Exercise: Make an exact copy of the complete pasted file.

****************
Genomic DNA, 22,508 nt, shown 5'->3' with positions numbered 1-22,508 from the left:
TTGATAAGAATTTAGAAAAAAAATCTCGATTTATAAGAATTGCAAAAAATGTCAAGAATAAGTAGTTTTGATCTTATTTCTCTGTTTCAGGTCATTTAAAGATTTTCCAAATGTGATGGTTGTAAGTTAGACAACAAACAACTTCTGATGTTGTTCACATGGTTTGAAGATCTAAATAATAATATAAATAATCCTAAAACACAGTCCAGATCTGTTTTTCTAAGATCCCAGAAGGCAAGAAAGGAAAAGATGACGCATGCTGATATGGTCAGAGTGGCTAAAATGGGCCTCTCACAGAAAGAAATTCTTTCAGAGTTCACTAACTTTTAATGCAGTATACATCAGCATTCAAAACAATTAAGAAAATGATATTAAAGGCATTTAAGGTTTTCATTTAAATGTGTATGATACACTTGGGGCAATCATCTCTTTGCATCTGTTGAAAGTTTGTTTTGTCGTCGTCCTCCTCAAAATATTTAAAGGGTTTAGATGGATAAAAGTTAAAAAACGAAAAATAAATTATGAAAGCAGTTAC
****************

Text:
Genomic DNA, 22,508 nt, shown 5'->3' with positions numbered 1-22,508 from the left:
TTGATAAGAATTTAGAAAAAAAATCTCGATTTATAAGAATTGCAAAAAATGTCAAGAATAAGTAGTTTTGATCTTATTTCTCTGTTTCAGGTCATTTAAAGATTTTCCAAATGTGATGGTTGTAAGTTAGACAACAAACAACTTCTGATGTTGTTCACATGGTTTGAAGATCTAAATAATAATATAAATAATCCTAAAACACAGTCCAGATCTGTTTTTCTAAGATCCCAGAAGGCAAGAAAGGAAAAGATGACGCATGCTGATATGGTCAGAGTGGCTAAAATGGGCCTCTCACAGAAAGAAATTCTTTCAGAGTTCACTAACTTTTAATGCAGTATACATCAGCATTCAAAACAATTAAGAAAATGATATTAAAGGCATTTAAGGTTTTCATTTAAATGTGTATGATACACTTGGGGCAATCATCTCTTTGCATCTGTTGAAAGTTTGTTTTGTCGTCGTCCTCCTCAAAATATTTAAAGGGTTTAGATGGATAAAAGTTAAAAAACGAAAAATAAATTATGAAAGCAGTTAC